What is Your Retirement Savings Goal?
Our journey through life involves setting goals such as graduating from college, buying home, starting a new business, or traveling the world, and working to accomplish those goals. It’s invigorating to identify a dream and set plan in place to achieve it. The feeling of pride that comes from reaching a new milestone and realizing the fruit of our efforts is one of a kind.
Saving for retirement is a very important life goal but it can feel overwhelming to contemplate. While it sounds ideal to accumulate enough assets for an enjoyable retirement, it can seem unattainable with so many competing demands on our hard-earned cash. The amount we set aside each month for retirement may not appear to make much of an impact on our account balances.
However, it’s critical to set a goal and start saving. The Employee Benefit Research Institute found that those who calculate a savings goal for retirement are more confident about their ability to enjoy retirement, than those who did not set a savings goal.
So, how do you set a retirement savings goal? First, it’s important to get a good sense of your current monthly expenses. Then, think about what will change in retirement. Will your mortgage be paid off by then? Do you want to set aside extra funds for travel? Next, it’s important to establish reasonable assumptions about inflation, the rate of return your investments will earn over time, and your life expectancy. Finally, don’t forget to take into account sources of income in retirement such as Social Security, pensions, or part-time employment. Seek the advice of your financial advisor to determine if your savings goal is reasonable.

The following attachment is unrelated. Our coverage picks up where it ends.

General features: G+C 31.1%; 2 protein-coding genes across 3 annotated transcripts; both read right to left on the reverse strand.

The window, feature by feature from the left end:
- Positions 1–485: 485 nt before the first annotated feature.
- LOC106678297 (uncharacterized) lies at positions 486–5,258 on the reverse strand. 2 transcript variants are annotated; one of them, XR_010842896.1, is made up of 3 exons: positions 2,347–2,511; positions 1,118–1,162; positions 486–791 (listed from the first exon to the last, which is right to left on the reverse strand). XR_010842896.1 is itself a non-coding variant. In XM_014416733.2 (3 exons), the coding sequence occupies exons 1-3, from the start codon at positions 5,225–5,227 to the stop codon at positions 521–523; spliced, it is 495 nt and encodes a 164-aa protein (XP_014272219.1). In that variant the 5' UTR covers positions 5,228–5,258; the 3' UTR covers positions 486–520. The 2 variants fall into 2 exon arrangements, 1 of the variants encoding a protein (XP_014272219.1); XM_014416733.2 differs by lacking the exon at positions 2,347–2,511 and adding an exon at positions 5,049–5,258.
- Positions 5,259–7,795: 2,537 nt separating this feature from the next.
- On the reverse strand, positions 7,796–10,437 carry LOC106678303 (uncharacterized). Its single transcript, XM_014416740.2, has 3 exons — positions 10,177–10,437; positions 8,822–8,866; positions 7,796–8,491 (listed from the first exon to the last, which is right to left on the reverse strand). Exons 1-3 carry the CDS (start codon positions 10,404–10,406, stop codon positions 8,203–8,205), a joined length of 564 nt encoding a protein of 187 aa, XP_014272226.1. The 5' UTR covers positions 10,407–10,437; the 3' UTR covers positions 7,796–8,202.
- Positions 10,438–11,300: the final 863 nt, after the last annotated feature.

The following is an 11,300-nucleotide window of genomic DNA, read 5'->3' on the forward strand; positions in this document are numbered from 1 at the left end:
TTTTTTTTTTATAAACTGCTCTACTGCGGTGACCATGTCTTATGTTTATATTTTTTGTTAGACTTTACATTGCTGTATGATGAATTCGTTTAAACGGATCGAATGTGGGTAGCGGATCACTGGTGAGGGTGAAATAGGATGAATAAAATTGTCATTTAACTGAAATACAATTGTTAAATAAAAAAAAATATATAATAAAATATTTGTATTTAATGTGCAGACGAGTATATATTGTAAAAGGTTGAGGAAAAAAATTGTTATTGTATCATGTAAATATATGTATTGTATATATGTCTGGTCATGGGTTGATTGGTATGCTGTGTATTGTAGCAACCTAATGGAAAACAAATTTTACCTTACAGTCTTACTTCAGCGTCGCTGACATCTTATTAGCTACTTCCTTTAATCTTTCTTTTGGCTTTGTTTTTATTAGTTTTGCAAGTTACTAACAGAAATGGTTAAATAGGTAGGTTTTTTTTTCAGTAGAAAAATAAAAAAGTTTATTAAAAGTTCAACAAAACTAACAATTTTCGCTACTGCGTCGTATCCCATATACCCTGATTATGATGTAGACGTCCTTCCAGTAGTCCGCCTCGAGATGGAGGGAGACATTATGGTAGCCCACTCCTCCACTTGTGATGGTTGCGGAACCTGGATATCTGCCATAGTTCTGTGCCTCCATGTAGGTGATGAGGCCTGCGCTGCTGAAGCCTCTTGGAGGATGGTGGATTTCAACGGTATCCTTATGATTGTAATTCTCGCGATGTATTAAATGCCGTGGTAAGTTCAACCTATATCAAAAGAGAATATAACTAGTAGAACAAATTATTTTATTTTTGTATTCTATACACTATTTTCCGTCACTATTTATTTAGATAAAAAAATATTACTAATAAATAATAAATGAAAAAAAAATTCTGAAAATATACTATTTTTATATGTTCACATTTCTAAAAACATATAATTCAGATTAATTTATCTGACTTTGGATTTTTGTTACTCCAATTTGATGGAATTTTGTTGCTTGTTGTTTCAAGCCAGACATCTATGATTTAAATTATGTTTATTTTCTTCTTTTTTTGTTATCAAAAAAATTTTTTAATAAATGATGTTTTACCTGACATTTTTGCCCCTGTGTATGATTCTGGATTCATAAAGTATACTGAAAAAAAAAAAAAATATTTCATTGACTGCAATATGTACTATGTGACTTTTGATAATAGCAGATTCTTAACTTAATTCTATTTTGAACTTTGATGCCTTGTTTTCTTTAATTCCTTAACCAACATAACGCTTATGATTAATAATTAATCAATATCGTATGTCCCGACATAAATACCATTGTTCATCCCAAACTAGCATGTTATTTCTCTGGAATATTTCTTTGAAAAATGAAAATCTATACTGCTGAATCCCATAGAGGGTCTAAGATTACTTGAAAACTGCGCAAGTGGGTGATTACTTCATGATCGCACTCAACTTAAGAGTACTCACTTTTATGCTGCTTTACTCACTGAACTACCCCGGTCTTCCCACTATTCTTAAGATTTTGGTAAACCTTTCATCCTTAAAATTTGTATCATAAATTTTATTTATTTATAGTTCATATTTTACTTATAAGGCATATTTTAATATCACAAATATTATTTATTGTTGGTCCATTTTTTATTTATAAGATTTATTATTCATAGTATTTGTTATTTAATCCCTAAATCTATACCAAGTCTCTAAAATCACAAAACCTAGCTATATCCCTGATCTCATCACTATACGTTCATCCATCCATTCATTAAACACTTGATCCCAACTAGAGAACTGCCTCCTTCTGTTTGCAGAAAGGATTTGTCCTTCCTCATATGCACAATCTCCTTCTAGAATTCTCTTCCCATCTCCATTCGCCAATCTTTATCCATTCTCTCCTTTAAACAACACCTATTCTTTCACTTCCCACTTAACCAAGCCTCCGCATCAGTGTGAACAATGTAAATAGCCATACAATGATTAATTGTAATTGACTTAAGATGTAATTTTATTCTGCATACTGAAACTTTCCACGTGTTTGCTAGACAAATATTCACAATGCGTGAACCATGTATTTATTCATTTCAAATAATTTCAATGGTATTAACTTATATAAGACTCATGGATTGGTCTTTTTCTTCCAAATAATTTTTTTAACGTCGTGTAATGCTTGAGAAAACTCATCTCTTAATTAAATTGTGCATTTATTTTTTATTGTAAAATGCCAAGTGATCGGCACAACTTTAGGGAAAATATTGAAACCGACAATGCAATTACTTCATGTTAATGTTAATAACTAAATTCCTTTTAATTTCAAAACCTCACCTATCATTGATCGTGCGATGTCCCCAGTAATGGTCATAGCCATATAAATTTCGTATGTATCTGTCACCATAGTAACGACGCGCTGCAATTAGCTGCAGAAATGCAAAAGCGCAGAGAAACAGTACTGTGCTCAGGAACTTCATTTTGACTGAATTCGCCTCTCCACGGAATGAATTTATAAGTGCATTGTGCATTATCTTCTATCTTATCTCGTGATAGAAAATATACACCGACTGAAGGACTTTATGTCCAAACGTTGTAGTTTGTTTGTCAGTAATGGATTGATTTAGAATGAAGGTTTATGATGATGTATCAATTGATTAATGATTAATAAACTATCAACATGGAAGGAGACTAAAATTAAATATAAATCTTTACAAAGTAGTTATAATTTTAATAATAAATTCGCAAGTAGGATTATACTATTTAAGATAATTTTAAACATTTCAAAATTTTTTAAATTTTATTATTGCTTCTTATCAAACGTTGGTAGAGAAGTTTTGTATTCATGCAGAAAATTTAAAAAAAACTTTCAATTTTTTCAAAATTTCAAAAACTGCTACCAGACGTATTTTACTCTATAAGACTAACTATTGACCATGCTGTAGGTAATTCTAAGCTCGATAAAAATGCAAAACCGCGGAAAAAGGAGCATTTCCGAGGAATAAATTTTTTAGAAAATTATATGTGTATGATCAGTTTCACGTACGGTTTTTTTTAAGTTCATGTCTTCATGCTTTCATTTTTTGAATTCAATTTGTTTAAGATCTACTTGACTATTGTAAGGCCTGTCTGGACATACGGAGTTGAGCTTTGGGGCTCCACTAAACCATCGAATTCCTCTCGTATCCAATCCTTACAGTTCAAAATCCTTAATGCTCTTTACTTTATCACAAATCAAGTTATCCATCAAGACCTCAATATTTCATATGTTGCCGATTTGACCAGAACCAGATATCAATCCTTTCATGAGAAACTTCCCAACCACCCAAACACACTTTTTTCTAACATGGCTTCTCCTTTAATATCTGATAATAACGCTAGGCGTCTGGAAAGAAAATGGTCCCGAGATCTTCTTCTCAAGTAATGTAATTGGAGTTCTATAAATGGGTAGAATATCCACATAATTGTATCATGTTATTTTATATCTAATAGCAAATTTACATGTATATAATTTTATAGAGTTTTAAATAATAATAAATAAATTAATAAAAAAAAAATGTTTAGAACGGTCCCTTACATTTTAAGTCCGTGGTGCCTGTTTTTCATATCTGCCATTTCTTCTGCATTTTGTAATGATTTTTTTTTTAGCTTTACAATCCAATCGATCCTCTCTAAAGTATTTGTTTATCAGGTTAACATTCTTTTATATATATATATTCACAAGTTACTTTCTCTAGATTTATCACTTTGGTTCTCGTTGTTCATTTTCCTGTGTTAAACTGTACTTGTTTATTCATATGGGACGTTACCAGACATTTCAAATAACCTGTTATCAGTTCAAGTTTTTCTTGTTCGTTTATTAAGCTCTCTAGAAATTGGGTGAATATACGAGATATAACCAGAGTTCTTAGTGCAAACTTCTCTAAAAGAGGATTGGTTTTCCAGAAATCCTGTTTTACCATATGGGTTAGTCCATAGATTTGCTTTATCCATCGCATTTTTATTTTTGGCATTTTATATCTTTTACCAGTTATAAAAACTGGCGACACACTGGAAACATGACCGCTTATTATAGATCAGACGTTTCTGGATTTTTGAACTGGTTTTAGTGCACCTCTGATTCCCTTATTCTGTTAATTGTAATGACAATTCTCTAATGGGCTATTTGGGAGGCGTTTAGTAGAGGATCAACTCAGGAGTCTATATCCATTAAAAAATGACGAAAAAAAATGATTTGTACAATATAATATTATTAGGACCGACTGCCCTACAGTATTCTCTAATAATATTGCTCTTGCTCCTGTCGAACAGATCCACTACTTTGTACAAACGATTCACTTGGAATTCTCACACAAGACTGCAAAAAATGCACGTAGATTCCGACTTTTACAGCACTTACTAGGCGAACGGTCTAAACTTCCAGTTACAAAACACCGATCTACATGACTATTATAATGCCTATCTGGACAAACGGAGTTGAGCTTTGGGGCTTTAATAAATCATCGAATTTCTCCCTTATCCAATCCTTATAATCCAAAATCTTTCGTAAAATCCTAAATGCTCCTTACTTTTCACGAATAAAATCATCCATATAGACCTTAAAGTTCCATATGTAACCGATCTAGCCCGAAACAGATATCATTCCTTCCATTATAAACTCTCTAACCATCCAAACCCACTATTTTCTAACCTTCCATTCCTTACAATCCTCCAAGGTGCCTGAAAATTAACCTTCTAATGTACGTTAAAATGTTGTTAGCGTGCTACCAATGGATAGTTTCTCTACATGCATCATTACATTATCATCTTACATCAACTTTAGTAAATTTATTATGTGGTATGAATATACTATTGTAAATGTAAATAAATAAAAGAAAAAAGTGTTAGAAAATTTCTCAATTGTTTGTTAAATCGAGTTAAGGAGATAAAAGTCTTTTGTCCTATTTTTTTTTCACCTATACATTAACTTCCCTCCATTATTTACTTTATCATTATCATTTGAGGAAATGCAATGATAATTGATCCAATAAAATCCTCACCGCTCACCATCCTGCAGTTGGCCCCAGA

Once you have a goal in mind, the next step is to start saving. Make sure to contribute to your retirement plan at work in order to take full advantage of any employer matches. An employer match increases the amount saved right away. Second, consider contributing to an IRA. Individuals can contribute up to $5,500 to an IRA in 2015 (plus an additional $1,000 if age 50 or over). If income is below phase out thresholds, contributions to a traditional IRA are pre-tax and earnings grow tax deferred. Contributions to a Roth IRA are post-tax and earnings can be withdrawn tax-free (if certain withdrawal requirements are met). Another savings option is a taxable investment account.
To reach your savings goal get creative about increasing your retirement savings each year. As you pay off debt, such as credit cards or student loans, divert the monthly payments to saving in your retirement accounts. Consider investing tax refunds or windfalls toward retirement. When you get a raise bump up your retirement contribution at work or decide to increase your retirement contribution 1% each year. Through the effects of compounding over time, small increases in savings amounts can potentially make a big difference.
By setting a retirement savings goal and increasing your savings, you will make real progress towards your goal of an enjoyable retirement.
Source: “Don’t Let Your Retirement Savings Goal Get You Down”, Forefield, 2015